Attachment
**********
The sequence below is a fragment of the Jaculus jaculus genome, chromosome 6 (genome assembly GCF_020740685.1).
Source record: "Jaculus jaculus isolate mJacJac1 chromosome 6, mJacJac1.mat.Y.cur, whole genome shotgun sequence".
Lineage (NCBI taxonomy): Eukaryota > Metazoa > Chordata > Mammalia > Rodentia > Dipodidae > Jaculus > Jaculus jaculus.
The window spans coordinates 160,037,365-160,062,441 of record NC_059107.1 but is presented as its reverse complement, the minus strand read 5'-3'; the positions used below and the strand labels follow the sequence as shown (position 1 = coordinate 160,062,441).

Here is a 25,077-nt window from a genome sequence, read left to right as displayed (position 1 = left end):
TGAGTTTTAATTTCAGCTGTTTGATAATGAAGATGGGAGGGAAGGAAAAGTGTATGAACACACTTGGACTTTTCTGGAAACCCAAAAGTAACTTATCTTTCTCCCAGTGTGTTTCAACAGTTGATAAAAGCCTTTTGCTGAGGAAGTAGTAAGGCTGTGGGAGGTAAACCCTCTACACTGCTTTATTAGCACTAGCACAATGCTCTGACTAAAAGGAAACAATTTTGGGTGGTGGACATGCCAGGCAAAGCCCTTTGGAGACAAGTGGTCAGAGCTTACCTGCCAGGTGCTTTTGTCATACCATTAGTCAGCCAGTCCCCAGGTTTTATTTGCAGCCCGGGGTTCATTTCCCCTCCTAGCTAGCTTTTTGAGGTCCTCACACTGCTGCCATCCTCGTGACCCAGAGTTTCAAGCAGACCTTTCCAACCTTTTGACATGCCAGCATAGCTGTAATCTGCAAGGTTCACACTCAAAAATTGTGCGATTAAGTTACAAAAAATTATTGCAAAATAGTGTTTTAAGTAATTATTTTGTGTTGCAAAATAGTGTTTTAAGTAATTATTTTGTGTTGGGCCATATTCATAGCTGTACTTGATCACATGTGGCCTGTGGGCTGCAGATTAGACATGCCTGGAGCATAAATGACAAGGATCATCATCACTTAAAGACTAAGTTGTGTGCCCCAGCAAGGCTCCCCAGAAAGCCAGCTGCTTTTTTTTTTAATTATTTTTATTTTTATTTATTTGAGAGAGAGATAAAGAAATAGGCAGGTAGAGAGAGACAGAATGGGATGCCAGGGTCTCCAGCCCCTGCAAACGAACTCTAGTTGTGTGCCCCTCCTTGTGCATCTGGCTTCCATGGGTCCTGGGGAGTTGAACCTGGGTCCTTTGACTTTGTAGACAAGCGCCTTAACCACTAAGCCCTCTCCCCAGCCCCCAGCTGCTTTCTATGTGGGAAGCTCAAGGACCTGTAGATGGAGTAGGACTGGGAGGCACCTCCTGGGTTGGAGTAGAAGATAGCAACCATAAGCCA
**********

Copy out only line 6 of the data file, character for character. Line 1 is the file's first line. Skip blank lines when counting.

TGAGTTTTAATTTCAGCTGTTTGATAATGAAGATGGGAGGGAAGGAAAAGTGTATGAACACACTTGGACTTTTCTGGAAACCCAAAAGTAACTTATCTTTCTCCCAGTGTGTTTCAACAGTTGATAAAAGCCTTTTGCTGAGGAAGTAGTAAGGCTGTGGGAGGTAAACCCTCTACACTGCTTTATTAGCACTAGCACAATGCTCTGACTAAAAGGAAACAATTTTGGGTGGTGGACATGCCAGGCAAAGCCCTTTGGAGACAAGTGGTCAGAGCTTACCTGCCAGGTGCTTTTGTCATACCATTAGTCAGCCAGTCCCCAGGTTTTATTTGCAGCCCGGGGTTCATTTCCCCTCCTAGCTAGCTTTTTGAGGTCCTCACACTGCTGCCATCCTCGTGACCCAGAGTTTCAAGCAGACCTTTCCAACCTTTTGACATGCCAGCATAGCTGTAATCTGCAAGGTTCACACTCAAAAATTGTGCGATTAAGTTACAAAAAATTATTGCAAAATAGTGTTTTAAGTAATTATTTTGTGTTGCAAAATAGTGTTTTAAGTAATTATTTTGTGTTGGGCCATATTCATAGCTGTACTTGATCACATGTGGCCTGTGGGCTGCAGATTAGACATGCCTGGAGCATAAATGACAAGGATCATCATCACTTAAAGACTAAGTTGTGTGCCCCAGCAAGGCTCCCCAGAAAGCCAGCTGCTTTTTTTTTTAATTATTTTTATTTTTATTTATTTGAGAGAGAGATAAAGAAATAGGCAGGTAGAGAGAGACAGAATGGGATGCCAGGGTCTCCAGCCCCTGCAAACGAACTCTAGTTGTGTGCCCCTCCTTGTGCATCTGGCTTCCATGGGTCCTGGGGAGTTGAACCTGGGTCCTTTGACTTTGTAGACAAGCGCCTTAACCACTAAGCCCTCTCCCCAGCCCCCAGCTGCTTTCTATGTGGGAAGCTCAAGGACCTGTAGATGGAGTAGGACTGGGAGGCACCTCCTGGGTTGGAGTAGAAGATAGCAACCATAAGCCA